- Welcoming $0.99 on iTunes
- Huge Moon $0.99 on iTunes
- Almost April $0.99 on iTunes
- Unusual Weather $0.99 on iTunes
- Sung to Sleep $0.99 on iTunes
- Thunder Tactics $0.99 on iTunes
- Longhair Mobile $0.99 on iTunes
- Homeward $0.99 on iTunes
- Not Even the Summer $0.99 on iTunes
- Sightings $0.99 on iTunes
- Big Feelings $0.99 on iTunes
- Thunder Tactics Reprise $0.99 on iTunes
- Manthing $0.99 on iTunes
Audio Remasterer: Ken Lee .
Recording information: Mobius Music&Fantasy Studios, Berkeley, California; Takoma Recording, Takoma Park, Maryland.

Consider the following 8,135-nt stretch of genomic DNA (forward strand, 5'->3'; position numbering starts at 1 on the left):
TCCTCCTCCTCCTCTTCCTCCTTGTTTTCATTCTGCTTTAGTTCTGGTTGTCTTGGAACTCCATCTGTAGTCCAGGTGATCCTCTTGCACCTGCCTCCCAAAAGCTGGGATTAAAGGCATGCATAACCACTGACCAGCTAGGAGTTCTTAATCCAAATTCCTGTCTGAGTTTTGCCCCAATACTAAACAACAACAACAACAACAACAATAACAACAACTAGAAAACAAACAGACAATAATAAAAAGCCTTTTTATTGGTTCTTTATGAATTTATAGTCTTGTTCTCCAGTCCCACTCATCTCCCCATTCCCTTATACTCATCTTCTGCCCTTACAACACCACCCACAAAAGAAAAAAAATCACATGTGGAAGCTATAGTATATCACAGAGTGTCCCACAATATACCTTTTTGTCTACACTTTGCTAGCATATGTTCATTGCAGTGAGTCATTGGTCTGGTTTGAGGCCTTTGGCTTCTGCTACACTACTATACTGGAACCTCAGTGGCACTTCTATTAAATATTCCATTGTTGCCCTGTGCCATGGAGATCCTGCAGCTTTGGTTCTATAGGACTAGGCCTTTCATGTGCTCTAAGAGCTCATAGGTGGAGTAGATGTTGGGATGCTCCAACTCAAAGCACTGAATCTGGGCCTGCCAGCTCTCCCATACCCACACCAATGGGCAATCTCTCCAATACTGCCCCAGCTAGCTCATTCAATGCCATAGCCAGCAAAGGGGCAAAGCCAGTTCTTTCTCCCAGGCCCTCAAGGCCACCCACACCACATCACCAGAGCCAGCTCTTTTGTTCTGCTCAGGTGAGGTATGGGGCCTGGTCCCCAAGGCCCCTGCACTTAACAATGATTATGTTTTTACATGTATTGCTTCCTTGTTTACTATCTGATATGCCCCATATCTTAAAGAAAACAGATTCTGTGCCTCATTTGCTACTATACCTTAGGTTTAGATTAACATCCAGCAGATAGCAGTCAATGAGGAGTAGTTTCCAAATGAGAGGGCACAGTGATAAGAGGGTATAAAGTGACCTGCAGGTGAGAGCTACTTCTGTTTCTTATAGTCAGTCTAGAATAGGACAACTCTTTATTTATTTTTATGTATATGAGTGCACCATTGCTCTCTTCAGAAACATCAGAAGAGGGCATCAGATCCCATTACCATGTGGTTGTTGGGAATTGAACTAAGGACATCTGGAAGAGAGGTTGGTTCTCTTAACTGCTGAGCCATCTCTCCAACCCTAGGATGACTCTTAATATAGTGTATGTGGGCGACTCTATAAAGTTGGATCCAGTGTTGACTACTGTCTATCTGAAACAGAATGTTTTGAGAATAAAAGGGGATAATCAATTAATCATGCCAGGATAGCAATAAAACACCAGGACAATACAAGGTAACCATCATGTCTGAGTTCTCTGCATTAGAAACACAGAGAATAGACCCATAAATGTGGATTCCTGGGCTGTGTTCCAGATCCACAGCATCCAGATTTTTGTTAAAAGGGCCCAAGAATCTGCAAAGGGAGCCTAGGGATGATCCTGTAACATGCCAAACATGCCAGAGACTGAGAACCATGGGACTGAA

In the '80s, Windham Hill Records had a reputation for being a new age label. Windham Hill was the home of major new age artists like Liz Story and George Winston; arguably, the company was to new age what Fania was to salsa, Blue Note was to jazz, and Def Jam was to rap; in other words, it wasn't the only player but was definitely a major player. However, not every instrumentalist who recorded for Windham Hill in the '80s provided new age. Post-bop/fusion keyboardist Billy Childs was never new age, and electric bassist Michael Manring was equally jazz-oriented. Unusual Weather, his first Windham Hill release, isn't straight-ahead bop -- Manring isn't pretending to be Ray Brown or Paul Chambers. It is, however, a fusion/pop-jazz effort that often underscores Manring's appreciation of the late Jaco Pastorius. Manring, who wrote most of the material, favors a very reflective, contemplative approach; Pastorius is a major influence on his playing and composing, and Manring is also influenced by the work of Pat Metheny, the Yellowjackets, Weather Report, and various ECM artists. In fact, this CD would not have been out of place on ECM. So why did Unusual Weather come out on Windham Hill instead of a label that was consistently jazz-oriented? Obviously, Windham Hill didn't want to be a new age-only label. Although Windham Hill fared quite well in the new age market of the '80s, it didn't want to put out new age exclusively. And when Windham Hill signed Manring and Childs, the company sent out a message that it wasn't opposed to signing people who weren't new age-oriented. This 1986 release isn't Manring's best or most essential album -- at that point, his best work was yet to come. Nonetheless, this decent, if imperfect, effort indicated that Manring was someone to keep an eye on. ~ Alex Henderson